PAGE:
It took days before I got the whole story, given to me in pieces as if the whole of it was still, even years later, too much to stand all at once. That’s the way grief is, when it’s great — you can only let in a piece of it at a time.
I got the story on various days while riding around the snow-covered dirt roads of Maine with my friend Conrid, who was known as the best hound man in the area. He’d pull off somewhere, aiming the antenna-style tracker in the general direction of a mountain ridge, checking on the location of a dog or dogs.
The tracker was linked to sensors on the dogs’ collars, and its regular beeps speeded up when a dog was near. Based on the location and direction of travel of the dogs, Conrid used walkie-talkies to direct hunters to spots where they might intercept the coyote.
Amos: A Malnourished Pup
It was during the times that he aimed the tracker that Conrid would tell me pieces of the story; it was as if the tracker connected him to those long-ago times, and those long-ago dogs. Conrid got his first hound when he answered an ad for Walker puppies.
Double rainbow on Webb Lake in Weld, Maine. Mt. Blue is the peak on the right. The hounds often took coyote trails in that area.
He and his wife picked their way around the debris behind the seller’s house to see the three puppies, two of them already dead. The man had sold their mother, leaving the puppies on their own too early.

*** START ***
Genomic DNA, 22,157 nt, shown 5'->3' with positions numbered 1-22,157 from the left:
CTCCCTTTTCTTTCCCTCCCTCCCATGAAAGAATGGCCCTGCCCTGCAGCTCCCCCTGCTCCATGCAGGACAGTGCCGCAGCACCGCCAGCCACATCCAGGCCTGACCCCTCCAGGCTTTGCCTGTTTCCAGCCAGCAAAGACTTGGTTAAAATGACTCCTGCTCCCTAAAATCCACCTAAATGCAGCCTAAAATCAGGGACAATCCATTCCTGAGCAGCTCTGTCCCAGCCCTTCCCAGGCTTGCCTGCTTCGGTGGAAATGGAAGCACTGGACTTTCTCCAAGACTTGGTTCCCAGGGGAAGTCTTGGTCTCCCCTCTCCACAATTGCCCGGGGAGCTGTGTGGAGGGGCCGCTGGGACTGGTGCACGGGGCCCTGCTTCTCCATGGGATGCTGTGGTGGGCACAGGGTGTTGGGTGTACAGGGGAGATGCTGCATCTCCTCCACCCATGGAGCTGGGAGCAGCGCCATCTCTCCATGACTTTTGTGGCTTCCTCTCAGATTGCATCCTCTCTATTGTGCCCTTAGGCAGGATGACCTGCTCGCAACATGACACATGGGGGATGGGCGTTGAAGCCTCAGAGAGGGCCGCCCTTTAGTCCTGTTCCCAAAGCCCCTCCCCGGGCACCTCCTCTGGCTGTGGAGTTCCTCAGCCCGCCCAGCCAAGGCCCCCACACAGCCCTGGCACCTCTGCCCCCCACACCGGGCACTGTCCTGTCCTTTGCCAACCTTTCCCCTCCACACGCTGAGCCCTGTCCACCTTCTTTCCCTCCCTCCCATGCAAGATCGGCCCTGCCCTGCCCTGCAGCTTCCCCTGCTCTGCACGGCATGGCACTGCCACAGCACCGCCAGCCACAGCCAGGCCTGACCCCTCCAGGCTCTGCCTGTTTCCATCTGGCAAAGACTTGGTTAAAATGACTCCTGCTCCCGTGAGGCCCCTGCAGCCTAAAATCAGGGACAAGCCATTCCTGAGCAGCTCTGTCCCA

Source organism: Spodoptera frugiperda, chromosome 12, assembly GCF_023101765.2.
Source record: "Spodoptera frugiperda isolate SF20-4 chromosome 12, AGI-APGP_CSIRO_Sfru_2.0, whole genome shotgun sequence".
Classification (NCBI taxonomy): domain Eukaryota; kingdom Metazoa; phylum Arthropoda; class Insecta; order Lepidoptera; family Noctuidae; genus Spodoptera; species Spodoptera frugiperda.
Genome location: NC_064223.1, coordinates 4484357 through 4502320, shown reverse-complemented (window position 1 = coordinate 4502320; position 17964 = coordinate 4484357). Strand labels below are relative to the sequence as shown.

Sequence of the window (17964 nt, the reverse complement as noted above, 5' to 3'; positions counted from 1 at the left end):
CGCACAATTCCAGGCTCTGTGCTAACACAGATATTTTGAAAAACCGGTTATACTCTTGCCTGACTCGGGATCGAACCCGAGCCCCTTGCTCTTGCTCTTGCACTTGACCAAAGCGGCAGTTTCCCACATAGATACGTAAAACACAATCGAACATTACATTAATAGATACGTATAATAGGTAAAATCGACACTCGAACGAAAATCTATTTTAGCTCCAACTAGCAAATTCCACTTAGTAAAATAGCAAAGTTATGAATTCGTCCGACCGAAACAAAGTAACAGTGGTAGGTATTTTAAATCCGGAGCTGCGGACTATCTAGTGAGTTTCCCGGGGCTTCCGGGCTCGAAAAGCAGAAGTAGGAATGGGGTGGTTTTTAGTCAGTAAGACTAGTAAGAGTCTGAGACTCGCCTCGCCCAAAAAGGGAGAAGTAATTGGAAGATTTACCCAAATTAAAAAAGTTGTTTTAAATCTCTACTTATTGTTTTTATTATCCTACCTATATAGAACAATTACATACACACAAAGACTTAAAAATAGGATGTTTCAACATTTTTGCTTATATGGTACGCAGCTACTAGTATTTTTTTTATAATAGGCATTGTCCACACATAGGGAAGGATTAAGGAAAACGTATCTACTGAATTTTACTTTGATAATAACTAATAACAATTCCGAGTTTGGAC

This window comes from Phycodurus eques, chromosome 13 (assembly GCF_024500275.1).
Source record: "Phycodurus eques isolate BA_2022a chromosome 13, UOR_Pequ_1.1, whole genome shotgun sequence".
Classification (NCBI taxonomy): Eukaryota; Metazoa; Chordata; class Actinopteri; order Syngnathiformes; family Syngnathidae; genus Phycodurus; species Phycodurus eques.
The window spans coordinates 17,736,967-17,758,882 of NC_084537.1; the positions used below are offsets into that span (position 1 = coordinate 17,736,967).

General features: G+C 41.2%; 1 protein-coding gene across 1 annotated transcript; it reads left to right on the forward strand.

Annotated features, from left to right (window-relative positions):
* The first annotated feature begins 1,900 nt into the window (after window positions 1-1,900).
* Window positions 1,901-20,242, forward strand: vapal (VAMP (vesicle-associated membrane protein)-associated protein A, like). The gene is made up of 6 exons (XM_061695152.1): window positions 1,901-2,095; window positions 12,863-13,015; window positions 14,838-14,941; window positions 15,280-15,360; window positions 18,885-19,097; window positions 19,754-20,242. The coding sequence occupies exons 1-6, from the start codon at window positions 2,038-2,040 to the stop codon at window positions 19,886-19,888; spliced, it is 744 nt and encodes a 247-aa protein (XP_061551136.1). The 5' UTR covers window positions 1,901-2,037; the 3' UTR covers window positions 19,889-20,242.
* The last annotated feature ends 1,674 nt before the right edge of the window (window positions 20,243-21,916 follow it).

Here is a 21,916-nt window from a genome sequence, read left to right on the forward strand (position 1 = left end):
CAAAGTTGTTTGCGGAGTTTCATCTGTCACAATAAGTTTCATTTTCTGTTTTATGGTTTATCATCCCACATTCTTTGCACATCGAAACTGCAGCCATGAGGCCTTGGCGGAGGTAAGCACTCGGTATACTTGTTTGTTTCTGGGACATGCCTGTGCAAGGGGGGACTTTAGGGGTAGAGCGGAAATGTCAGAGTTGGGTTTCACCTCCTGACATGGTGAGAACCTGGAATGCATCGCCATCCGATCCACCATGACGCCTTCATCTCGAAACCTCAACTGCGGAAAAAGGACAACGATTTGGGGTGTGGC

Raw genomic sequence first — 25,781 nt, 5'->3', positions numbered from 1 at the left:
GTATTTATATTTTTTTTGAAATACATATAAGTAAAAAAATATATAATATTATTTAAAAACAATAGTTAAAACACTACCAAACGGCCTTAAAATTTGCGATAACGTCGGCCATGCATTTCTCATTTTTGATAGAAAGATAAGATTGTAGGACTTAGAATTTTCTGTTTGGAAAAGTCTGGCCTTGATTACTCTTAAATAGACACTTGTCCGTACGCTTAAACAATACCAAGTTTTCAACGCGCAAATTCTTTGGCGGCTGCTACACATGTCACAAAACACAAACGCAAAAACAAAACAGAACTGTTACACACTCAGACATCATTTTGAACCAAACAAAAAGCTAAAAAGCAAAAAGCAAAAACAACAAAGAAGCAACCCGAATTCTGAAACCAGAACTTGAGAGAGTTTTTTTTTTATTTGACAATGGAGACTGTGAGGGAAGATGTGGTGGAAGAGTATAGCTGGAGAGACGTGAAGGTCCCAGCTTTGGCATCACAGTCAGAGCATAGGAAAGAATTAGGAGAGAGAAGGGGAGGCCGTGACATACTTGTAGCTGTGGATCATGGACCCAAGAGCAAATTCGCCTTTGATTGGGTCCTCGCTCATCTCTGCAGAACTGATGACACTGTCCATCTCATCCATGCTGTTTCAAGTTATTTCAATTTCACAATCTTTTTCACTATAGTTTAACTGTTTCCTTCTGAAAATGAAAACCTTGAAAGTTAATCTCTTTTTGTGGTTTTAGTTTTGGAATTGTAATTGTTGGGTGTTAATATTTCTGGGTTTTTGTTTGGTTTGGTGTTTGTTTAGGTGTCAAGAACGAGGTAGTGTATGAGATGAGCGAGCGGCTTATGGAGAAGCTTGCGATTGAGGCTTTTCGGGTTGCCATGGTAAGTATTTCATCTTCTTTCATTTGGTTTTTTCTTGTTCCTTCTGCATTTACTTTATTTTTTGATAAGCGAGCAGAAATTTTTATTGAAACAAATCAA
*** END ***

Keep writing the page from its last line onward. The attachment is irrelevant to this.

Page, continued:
Conrid took the surviving puppy home, named it Amos, and fed it every three hours for several weeks. Before Amos was a year old, stories about him were known throughout hound circles in the state; like the time he took a coyote trail under a foot of snow, or the time when he had, at 9 months old, caught and killed a coyote by himself.
Some of the hound men groused about Amos’ style of trailing. He never bayed on a trail until he could see the coyote, which made it harder for the hunters to figure out exactly where the pursuit was happening, and get in position to shoot the coyote.
But they could find no other reason to complain.
A Great Tracker
Amos could work out coyote trails that were a day old, and Amos could pick his way through a herd of yarded deer, staying on the coyote track. The strange thing was that the deer, which huddled in herds during the time of deep snows, didn’t run from the hounds, seeming to know the difference between the tame and wild dogs.
Conrid bred Amos to his best female, a solid trailer named Misty. One day he found Amos dead in his doghouse. His veterinarian performed an autopsy, and said that Amos’ kidneys had failed, and that it could sometimes happen when a once-malnourished dog reached his full growth.
Conrid gave Misty and her five puppies, Patty, Poncho, Pablo, Jabba, and Timber, to his sons. He’d still hunt coyotes, he said, but he never wanted to own or train another dog.
Learning alongside Misty, each of the puppies became a good capable hound, honest, deer-proof trailers all of them. Put on a promising track with Misty, each of them learned to follow along behind her, adding their high-pitched puppy voices to her rolling bay.
But Timber was different. Like Amos, Timber never bayed until he saw the coyote. All of the men hunting with the hounds realized it, Conrid told me one day while aiming the tracker, but none of them said anything about it.
(Read elsewhere in the author’s column listing about Timber)